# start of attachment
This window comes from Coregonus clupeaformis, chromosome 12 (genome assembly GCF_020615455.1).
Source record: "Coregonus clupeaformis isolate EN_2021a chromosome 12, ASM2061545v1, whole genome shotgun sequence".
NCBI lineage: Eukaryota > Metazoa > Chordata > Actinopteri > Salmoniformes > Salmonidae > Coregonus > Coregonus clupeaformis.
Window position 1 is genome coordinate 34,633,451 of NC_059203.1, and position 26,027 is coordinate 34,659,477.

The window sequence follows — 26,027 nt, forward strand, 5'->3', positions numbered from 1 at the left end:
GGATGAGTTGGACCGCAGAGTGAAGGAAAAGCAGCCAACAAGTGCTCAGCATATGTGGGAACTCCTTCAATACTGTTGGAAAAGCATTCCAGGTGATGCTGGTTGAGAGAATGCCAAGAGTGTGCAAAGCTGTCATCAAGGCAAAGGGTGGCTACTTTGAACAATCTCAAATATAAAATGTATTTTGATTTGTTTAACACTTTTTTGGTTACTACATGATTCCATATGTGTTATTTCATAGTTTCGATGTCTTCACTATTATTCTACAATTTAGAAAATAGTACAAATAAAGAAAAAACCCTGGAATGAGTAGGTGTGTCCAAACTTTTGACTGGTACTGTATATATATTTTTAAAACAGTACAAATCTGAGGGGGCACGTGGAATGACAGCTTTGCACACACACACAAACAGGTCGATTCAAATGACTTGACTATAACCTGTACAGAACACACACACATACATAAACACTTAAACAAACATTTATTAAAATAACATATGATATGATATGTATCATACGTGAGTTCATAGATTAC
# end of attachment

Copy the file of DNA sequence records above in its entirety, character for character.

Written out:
This window comes from Coregonus clupeaformis, chromosome 12 (genome assembly GCF_020615455.1).
Source record: "Coregonus clupeaformis isolate EN_2021a chromosome 12, ASM2061545v1, whole genome shotgun sequence".
NCBI lineage: Eukaryota > Metazoa > Chordata > Actinopteri > Salmoniformes > Salmonidae > Coregonus > Coregonus clupeaformis.
Window position 1 is genome coordinate 34,633,451 of NC_059203.1, and position 26,027 is coordinate 34,659,477.

The window sequence follows — 26,027 nt, forward strand, 5'->3', positions numbered from 1 at the left end:
GGATGAGTTGGACCGCAGAGTGAAGGAAAAGCAGCCAACAAGTGCTCAGCATATGTGGGAACTCCTTCAATACTGTTGGAAAAGCATTCCAGGTGATGCTGGTTGAGAGAATGCCAAGAGTGTGCAAAGCTGTCATCAAGGCAAAGGGTGGCTACTTTGAACAATCTCAAATATAAAATGTATTTTGATTTGTTTAACACTTTTTTGGTTACTACATGATTCCATATGTGTTATTTCATAGTTTCGATGTCTTCACTATTATTCTACAATTTAGAAAATAGTACAAATAAAGAAAAAACCCTGGAATGAGTAGGTGTGTCCAAACTTTTGACTGGTACTGTATATATATTTTTAAAACAGTACAAATCTGAGGGGGCACGTGGAATGACAGCTTTGCACACACACACAAACAGGTCGATTCAAATGACTTGACTATAACCTGTACAGAACACACACACATACATAAACACTTAAACAAACATTTATTAAAATAACATATGATATGATATGTATCATACGTGAGTTCATAGATTAC